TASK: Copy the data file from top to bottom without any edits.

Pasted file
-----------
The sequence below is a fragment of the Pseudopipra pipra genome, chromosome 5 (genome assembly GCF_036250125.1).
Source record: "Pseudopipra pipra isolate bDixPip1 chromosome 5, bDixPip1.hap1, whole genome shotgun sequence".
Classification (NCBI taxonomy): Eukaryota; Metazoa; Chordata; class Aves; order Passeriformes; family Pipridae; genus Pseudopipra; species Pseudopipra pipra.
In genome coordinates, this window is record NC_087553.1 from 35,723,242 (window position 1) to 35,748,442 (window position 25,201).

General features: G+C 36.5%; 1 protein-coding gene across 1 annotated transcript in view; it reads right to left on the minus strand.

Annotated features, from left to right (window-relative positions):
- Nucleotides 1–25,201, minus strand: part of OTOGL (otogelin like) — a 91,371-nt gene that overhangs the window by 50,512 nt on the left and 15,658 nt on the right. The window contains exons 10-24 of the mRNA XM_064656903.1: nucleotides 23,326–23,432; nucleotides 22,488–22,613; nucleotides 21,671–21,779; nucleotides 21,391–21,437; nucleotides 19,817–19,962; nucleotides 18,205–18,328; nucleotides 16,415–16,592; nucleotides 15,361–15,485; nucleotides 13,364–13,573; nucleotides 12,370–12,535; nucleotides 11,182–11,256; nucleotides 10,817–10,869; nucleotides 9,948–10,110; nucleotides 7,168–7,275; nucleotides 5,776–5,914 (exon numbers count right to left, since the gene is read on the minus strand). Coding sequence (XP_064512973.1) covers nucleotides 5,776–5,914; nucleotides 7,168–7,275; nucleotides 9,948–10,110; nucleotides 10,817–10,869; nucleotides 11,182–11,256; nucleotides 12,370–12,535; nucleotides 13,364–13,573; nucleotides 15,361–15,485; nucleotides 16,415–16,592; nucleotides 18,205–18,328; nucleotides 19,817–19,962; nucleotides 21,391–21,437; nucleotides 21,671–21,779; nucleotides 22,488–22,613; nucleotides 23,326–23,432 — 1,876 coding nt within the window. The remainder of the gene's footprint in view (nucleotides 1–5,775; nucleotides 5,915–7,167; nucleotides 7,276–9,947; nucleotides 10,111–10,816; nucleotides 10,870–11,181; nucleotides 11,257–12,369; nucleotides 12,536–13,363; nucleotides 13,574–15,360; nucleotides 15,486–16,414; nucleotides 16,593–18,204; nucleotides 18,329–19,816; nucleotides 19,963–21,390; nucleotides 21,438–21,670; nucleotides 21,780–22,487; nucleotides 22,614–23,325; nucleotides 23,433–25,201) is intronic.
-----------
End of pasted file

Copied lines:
The sequence below is a fragment of the Pseudopipra pipra genome, chromosome 5 (genome assembly GCF_036250125.1).
Source record: "Pseudopipra pipra isolate bDixPip1 chromosome 5, bDixPip1.hap1, whole genome shotgun sequence".
Classification (NCBI taxonomy): Eukaryota; Metazoa; Chordata; class Aves; order Passeriformes; family Pipridae; genus Pseudopipra; species Pseudopipra pipra.
In genome coordinates, this window is record NC_087553.1 from 35,723,242 (window position 1) to 35,748,442 (window position 25,201).

General features: G+C 36.5%; 1 protein-coding gene across 1 annotated transcript in view; it reads right to left on the minus strand.

Annotated features, from left to right (window-relative positions):
- Nucleotides 1–25,201, minus strand: part of OTOGL (otogelin like) — a 91,371-nt gene that overhangs the window by 50,512 nt on the left and 15,658 nt on the right. The window contains exons 10-24 of the mRNA XM_064656903.1: nucleotides 23,326–23,432; nucleotides 22,488–22,613; nucleotides 21,671–21,779; nucleotides 21,391–21,437; nucleotides 19,817–19,962; nucleotides 18,205–18,328; nucleotides 16,415–16,592; nucleotides 15,361–15,485; nucleotides 13,364–13,573; nucleotides 12,370–12,535; nucleotides 11,182–11,256; nucleotides 10,817–10,869; nucleotides 9,948–10,110; nucleotides 7,168–7,275; nucleotides 5,776–5,914 (exon numbers count right to left, since the gene is read on the minus strand). Coding sequence (XP_064512973.1) covers nucleotides 5,776–5,914; nucleotides 7,168–7,275; nucleotides 9,948–10,110; nucleotides 10,817–10,869; nucleotides 11,182–11,256; nucleotides 12,370–12,535; nucleotides 13,364–13,573; nucleotides 15,361–15,485; nucleotides 16,415–16,592; nucleotides 18,205–18,328; nucleotides 19,817–19,962; nucleotides 21,391–21,437; nucleotides 21,671–21,779; nucleotides 22,488–22,613; nucleotides 23,326–23,432 — 1,876 coding nt within the window. The remainder of the gene's footprint in view (nucleotides 1–5,775; nucleotides 5,915–7,167; nucleotides 7,276–9,947; nucleotides 10,111–10,816; nucleotides 10,870–11,181; nucleotides 11,257–12,369; nucleotides 12,536–13,363; nucleotides 13,574–15,360; nucleotides 15,486–16,414; nucleotides 16,593–18,204; nucleotides 18,329–19,816; nucleotides 19,963–21,390; nucleotides 21,438–21,670; nucleotides 21,780–22,487; nucleotides 22,614–23,325; nucleotides 23,433–25,201) is intronic.